The JUST Report: America’s Workers May Be In Greater Financial Pain Than You Think

A young hispanic man delivering packages in a residential neighborhood.

With the price of everything from gas to food remaining stubbornly high – February’s Consumer Price Index numbers released earlier this week showed inflation actually speeding up slightly – workers struggling to make ends meet seem set for further economic pain. 

There may be more people in this boat than you think. New analysis co-produced by JUST Capital and Revelio Labs, a workforce intelligence company that we routinely partner with,

found that just over 36% of all U.S.-based Russell 1000 workers are not making a family-sustaining living wage. That means about 6.1 million full-time workers at big publicly-traded corporations do not make enough in the counties where they live (a living wage is location-dependent) to support a family, assuming another full-time working adult and two children. Almost 20% do not earn enough to meet their own basic needs, meaning, a living wage for one full-time employee without dependents.

Solving for every American to get by, and get ahead, is obviously a complex issue with multiple interrelated causes and many (often contested) potential solutions. One thing we know for sure though, is that big employers can make a difference. Increasing wages is part of it, and over the years we’ve engaged hundreds of companies that have done just that. But it’s not the only solution. Lowering the cost of benefits; providing pathways for stock ownership and profit sharing; helping employees with credit support and loan facilities; advancing financial literacy and management skills; even engaging workers on the issue, can all help.   

This is what the companies in our Worker Financial Wellness Initiative are focused on, and how many of the companies we rate highly on Workers in our rankings (firms like Cigna, Dayforce, and Ally Financial, for example) approach the problem. There’s also a powerful business case. Our Workers Index, which tracks market performance of our top performing companies on Worker issues overall has outperformed the Russell 1000 by 14.1% over the period from Dec 31 2021-July March 11 2024.

Be well,


Quote of the Week 

“We want to be a company that attracts top talent to build long-term careers. We do this by not only helping our employees grow professionally, but also supporting their well-being. The Worker Financial Wellness Initiative will cement us as a benefits leader and help us continue to enhance our programs and resources.”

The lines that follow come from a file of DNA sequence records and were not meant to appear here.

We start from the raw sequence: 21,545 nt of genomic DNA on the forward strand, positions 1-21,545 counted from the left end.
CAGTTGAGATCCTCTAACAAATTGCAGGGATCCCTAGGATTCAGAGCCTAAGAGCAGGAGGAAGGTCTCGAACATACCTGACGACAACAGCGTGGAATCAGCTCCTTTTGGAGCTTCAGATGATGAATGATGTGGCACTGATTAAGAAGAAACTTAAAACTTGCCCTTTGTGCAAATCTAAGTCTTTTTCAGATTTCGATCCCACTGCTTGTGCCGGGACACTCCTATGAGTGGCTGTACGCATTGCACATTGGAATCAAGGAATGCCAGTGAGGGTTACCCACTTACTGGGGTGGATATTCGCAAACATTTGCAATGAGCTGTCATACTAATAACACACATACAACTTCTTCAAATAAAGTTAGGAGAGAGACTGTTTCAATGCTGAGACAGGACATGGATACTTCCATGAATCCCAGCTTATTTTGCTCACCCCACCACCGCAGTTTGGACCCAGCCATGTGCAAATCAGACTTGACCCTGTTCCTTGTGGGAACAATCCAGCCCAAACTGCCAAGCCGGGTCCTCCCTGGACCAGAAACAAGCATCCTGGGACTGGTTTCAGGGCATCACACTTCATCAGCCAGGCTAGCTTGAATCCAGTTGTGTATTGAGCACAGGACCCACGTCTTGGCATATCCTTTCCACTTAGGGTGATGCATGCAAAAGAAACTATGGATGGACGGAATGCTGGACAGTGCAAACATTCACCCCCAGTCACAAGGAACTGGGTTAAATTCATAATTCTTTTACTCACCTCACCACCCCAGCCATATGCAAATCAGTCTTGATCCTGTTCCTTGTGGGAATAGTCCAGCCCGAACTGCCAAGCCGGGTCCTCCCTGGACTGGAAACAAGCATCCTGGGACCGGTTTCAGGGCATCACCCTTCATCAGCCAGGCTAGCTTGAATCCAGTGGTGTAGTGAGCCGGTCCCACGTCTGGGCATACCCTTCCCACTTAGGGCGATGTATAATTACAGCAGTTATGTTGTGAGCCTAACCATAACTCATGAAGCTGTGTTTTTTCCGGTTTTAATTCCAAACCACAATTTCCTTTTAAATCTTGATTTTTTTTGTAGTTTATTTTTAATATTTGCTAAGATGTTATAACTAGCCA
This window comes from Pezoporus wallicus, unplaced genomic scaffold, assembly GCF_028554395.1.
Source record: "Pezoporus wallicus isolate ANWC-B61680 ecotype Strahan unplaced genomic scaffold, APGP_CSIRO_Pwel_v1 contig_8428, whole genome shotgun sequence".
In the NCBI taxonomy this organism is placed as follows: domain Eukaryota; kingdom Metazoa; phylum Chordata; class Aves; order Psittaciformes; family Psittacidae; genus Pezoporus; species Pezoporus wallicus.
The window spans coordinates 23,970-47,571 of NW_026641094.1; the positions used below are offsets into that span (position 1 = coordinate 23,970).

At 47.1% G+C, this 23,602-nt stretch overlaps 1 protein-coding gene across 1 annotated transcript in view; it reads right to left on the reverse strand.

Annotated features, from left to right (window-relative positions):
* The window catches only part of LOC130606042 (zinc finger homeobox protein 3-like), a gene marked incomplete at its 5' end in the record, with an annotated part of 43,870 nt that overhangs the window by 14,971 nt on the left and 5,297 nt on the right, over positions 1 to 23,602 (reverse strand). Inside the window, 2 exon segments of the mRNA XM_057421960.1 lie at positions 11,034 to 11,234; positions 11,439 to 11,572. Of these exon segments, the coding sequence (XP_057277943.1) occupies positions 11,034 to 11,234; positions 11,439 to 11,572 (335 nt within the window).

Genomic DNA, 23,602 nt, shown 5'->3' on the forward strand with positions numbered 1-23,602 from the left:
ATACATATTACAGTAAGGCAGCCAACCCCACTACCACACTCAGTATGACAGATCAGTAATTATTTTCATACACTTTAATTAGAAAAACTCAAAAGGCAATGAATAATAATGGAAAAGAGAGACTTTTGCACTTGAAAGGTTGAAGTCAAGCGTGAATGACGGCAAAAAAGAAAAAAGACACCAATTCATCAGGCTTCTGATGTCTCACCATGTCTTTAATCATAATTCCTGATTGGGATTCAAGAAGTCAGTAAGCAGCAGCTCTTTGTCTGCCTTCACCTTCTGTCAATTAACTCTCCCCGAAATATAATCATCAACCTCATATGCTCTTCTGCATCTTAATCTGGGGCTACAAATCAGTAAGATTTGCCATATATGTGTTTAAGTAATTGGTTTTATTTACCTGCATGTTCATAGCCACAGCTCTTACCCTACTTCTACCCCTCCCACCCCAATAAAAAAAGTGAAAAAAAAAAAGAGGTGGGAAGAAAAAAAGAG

• Pedro Azagra, Avangrid CEO to JUST Capital, on joining The Worker Financial Wellness Initiative 

JUST In the News

In a new analysis with Revelio Labs, JUST reports that 36% of Russell 1000 workers don’t make a family-sustaining wage. 


The Washington Post reports that thanks to the AI boom and the push for more clean-tech across the country, our electric grid is being stressed further than it has ever been, and regulators are looking for ways to increase power and improve our aging grid. 

According to Fortune, after being out of the public eye for several months, a photo of Kate Middleton with her family is raising eyebrows for potentially being fabricated by AI, bringing more concern to the power of the technology and those using it. 


Boeing is overhauling their pay structure following the safety failures around their 737 Max planes, tying more of their employee and executive incentive pay to safety. Meanwhile, a major story this week is that John Barnett, the whistleblower who was first to raise safety concerns with these aircrafts, was found dead the day after he testified in a deposition, NPR reports. 

Business Insider reports that starting April 1, restaurant chains that have at least 60 restaurants nationally will be required to pay workers in California at least $20 an hour — 25% higher than the state’s general minimum wage. The question on everyone’s mind:  Will local mom & pop coffee shops and eateries also have to raise prices to compete, and will they be able to? 

The Tik Tok ban bill has officially passed the House vote and now goes to the Senate. The Washington Post has the story. 

The Wall Street Journal reports that Dollar Tree will be eliminating 1,000 stores nationwide thanks to rising inflation, store theft, and merger woes. 

In only a few short days since its announcement, the SEC’s landmark climate rule already faces litigation from across the political spectrum. The Verge has the details. 

The anti-poverty nonprofit Oxfam America, the nonpartisan Pre-Distribution Initiative, and the philanthropic investment firm Omidyar Network publish a new report on how investors can foster a more inclusive form of capitalism.  

Chart of the Week 

This snapshot of a longer chart from our media partner CNBC details which goods and services saw the most price hikes. As JUST’s Martin Whittaker discusses above, consumers are grappling with higher costs on everything from care insurance to childcare, a harsh reality for many workers as our recent report with Revelio Labs finds that over one third of Russell 1000 workers do not make a family-sustaining living wage. Explore the full chart here and the report here

Have questions about our research and rankings?  We want to hear from you!